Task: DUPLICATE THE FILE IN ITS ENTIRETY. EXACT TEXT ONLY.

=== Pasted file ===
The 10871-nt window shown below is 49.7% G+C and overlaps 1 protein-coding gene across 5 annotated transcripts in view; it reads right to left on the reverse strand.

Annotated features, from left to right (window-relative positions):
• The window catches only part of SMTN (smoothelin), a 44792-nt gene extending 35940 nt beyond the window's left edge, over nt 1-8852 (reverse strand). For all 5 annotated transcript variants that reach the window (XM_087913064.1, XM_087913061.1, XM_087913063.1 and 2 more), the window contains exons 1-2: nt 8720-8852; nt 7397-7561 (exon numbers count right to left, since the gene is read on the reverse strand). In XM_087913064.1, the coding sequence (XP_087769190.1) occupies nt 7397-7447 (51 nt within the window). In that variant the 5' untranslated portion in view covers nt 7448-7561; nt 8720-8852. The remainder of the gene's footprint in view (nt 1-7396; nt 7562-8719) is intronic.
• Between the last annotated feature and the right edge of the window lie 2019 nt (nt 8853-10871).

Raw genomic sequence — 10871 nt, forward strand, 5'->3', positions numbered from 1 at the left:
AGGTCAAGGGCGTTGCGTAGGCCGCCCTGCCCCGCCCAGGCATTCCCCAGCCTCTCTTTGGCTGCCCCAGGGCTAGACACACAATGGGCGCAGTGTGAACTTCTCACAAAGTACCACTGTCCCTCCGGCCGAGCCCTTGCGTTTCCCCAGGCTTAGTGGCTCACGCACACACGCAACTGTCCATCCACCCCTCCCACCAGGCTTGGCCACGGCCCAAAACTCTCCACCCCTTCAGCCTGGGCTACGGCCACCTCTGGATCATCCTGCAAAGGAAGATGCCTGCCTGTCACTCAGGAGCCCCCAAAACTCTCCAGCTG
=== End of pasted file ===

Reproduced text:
The 10871-nt window shown below is 49.7% G+C and overlaps 1 protein-coding gene across 5 annotated transcripts in view; it reads right to left on the reverse strand.

Annotated features, from left to right (window-relative positions):
• The window catches only part of SMTN (smoothelin), a 44792-nt gene extending 35940 nt beyond the window's left edge, over nt 1-8852 (reverse strand). For all 5 annotated transcript variants that reach the window (XM_087913064.1, XM_087913061.1, XM_087913063.1 and 2 more), the window contains exons 1-2: nt 8720-8852; nt 7397-7561 (exon numbers count right to left, since the gene is read on the reverse strand). In XM_087913064.1, the coding sequence (XP_087769190.1) occupies nt 7397-7447 (51 nt within the window). In that variant the 5' untranslated portion in view covers nt 7448-7561; nt 8720-8852. The remainder of the gene's footprint in view (nt 1-7396; nt 7562-8719) is intronic.
• Between the last annotated feature and the right edge of the window lie 2019 nt (nt 8853-10871).

Raw genomic sequence — 10871 nt, forward strand, 5'->3', positions numbered from 1 at the left:
AGGTCAAGGGCGTTGCGTAGGCCGCCCTGCCCCGCCCAGGCATTCCCCAGCCTCTCTTTGGCTGCCCCAGGGCTAGACACACAATGGGCGCAGTGTGAACTTCTCACAAAGTACCACTGTCCCTCCGGCCGAGCCCTTGCGTTTCCCCAGGCTTAGTGGCTCACGCACACACGCAACTGTCCATCCACCCCTCCCACCAGGCTTGGCCACGGCCCAAAACTCTCCACCCCTTCAGCCTGGGCTACGGCCACCTCTGGATCATCCTGCAAAGGAAGATGCCTGCCTGTCACTCAGGAGCCCCCAAAACTCTCCAGCTG